I will outline what Huawei has and has not fixed in the 2019 MateBook X Pro compared to the 2018 model. You can find the more obvious talking points on The Verge and other normie sites, but here are the small engineering changes that I noticed during my teardown and testing.
Screenshot from my teardown https://www.youtube.com/watch?v=Sxf_bU6OZXE&t=11974s
- Huawei has perforated the regions of the heatsink above the CPU VRM. Whereas 2018’s VRM would overheat and cause the laptop to abruptly shut down when the CPU is pushed to around 15W, 2019’s VRM can supply over 30W continuously just fine. The CPU starts thermal throttling way before the VRM has any problem keeping up. I did manage to find the VRM’s limit though: with a fan blowing at the laptop’s bottom, the VRM bumps into a hardware current limit when the CPU reaches about 48W. That’s the maximum power the VRM is designed for.
Previously, the Huawei MateBook X Pro’s speakers would produce distortion because they rattled against the laptop body. As shown in this unit purchased in November, Huawei has addressed this issue by putting small pieces of foam underneath the speakers. Is this because they saw my original post, where I both pointed out the issue and introduced this very solution? We may never know.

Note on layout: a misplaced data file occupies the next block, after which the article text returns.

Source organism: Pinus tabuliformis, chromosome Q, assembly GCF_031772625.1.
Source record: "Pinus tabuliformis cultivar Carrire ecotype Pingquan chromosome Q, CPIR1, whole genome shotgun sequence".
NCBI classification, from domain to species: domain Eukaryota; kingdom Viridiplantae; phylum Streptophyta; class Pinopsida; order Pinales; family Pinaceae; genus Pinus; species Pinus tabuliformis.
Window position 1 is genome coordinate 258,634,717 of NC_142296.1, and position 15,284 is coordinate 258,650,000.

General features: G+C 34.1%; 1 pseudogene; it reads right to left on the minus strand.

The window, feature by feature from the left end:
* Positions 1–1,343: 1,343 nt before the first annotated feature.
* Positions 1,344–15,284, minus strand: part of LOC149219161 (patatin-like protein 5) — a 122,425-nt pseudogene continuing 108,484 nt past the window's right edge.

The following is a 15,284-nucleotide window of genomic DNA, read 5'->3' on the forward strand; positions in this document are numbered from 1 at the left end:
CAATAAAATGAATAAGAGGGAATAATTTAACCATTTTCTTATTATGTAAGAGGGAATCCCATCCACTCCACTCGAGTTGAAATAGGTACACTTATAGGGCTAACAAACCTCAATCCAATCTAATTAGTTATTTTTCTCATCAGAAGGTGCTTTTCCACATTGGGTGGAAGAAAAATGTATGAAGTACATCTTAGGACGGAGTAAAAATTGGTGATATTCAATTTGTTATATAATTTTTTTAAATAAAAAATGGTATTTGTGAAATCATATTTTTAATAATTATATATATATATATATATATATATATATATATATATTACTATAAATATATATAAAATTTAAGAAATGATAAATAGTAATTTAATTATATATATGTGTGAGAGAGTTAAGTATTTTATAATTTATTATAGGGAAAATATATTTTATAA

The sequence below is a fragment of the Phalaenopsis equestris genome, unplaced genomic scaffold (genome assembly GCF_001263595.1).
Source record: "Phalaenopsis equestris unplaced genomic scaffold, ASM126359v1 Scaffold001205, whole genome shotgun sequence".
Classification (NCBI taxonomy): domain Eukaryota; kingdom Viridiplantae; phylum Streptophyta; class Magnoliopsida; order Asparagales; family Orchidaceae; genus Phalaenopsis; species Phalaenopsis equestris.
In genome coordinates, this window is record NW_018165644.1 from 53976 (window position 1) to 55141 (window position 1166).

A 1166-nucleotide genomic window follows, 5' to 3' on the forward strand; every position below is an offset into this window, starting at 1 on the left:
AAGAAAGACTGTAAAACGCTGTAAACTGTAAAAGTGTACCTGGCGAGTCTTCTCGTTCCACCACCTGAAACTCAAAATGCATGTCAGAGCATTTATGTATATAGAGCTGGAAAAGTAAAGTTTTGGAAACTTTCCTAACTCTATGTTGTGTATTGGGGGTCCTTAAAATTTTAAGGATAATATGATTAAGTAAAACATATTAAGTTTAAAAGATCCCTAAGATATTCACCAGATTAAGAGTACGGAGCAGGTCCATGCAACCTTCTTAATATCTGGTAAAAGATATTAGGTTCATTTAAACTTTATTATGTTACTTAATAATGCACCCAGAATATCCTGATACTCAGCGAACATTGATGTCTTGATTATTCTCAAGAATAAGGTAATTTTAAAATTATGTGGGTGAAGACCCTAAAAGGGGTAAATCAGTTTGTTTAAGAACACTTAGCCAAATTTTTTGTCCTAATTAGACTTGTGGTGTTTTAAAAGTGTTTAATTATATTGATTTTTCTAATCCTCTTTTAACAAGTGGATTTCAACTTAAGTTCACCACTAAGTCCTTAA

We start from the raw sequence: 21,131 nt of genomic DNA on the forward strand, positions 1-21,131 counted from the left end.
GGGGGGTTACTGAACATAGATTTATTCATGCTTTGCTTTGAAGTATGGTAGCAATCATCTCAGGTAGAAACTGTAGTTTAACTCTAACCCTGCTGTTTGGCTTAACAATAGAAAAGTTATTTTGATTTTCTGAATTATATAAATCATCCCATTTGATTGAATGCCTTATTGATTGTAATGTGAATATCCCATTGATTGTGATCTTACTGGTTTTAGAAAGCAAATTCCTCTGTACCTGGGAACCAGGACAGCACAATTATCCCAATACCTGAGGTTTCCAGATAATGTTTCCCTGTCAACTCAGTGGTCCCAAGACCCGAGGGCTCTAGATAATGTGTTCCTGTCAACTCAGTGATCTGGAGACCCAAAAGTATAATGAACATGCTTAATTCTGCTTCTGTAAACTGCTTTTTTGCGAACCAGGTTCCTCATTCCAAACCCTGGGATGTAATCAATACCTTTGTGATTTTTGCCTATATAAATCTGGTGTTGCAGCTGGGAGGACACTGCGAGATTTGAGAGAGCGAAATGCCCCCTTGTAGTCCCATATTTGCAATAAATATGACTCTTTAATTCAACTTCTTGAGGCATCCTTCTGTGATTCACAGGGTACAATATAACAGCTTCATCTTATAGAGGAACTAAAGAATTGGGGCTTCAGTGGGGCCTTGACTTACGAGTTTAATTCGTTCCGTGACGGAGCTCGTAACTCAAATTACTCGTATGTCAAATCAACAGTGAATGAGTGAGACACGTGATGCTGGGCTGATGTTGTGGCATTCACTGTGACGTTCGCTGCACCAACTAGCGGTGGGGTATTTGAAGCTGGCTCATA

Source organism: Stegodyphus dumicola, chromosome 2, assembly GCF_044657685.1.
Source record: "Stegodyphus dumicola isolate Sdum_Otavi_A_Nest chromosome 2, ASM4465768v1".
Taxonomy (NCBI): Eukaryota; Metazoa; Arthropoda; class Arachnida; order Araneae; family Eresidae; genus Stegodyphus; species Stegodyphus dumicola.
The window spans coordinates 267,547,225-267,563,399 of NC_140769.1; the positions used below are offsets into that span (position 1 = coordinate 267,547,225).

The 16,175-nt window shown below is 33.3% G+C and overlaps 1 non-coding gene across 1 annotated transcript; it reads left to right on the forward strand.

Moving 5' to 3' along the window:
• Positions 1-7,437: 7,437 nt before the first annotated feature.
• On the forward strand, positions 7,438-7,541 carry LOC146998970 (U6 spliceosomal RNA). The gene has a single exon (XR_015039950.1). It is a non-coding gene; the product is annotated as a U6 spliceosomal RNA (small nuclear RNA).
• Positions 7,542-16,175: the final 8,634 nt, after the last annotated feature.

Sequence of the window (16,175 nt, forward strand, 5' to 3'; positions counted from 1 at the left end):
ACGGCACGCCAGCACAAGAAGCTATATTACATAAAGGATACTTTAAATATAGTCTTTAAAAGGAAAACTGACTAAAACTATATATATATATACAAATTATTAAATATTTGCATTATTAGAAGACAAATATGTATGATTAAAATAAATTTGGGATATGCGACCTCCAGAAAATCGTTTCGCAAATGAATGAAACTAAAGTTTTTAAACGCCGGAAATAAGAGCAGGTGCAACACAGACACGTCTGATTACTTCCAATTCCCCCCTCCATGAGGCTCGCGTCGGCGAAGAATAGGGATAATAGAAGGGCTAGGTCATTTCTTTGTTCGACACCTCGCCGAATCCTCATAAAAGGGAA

Forget CPU and GPU thermal throttling — charge rate throttling is now a thing.
Exposed charging circuit with shielding cover peeled off. Plugged in, CPU idle.
- The charging circuit doesn’t have enough cooling and tends to overheat.
- Since the charging circuit and the CPU use the same heatsink, heat from the CPU gets dumped onto the charging circuit, making it even hotter.
- The charging rate is temperature-dependent, but the charging circuit doesn’t seem to have a temperature sensor, so Huawei probably went super conservative about protecting the charging circuit and modeled its temperature after the CPU temperature.
Therefore, even when the CPU is a little bit warm, the charging rate thermal-throttles.
I will discuss solutions to reduce this as part my throttling elimination project.
Also, the recent BIOS updates seem to have slightly improved the charge rate.
If your touchpad is loose or rattles, read this.
If you want to get rid of throttling and unlock more performance, read this.
Update: This is actually a bad idea. I ended up using Netgear’s stock heatsink with Fujipoly XR-m thermal pads. It runs the coolest (below 60℃) and retains the router’s original aesthetics.
A friend’s Dell Inspiron N5110’s screen cracked. Instead of a screen replacement, he wanted me to remove the screen so that he can use it as a desktop computer plus keyboard and touchpad.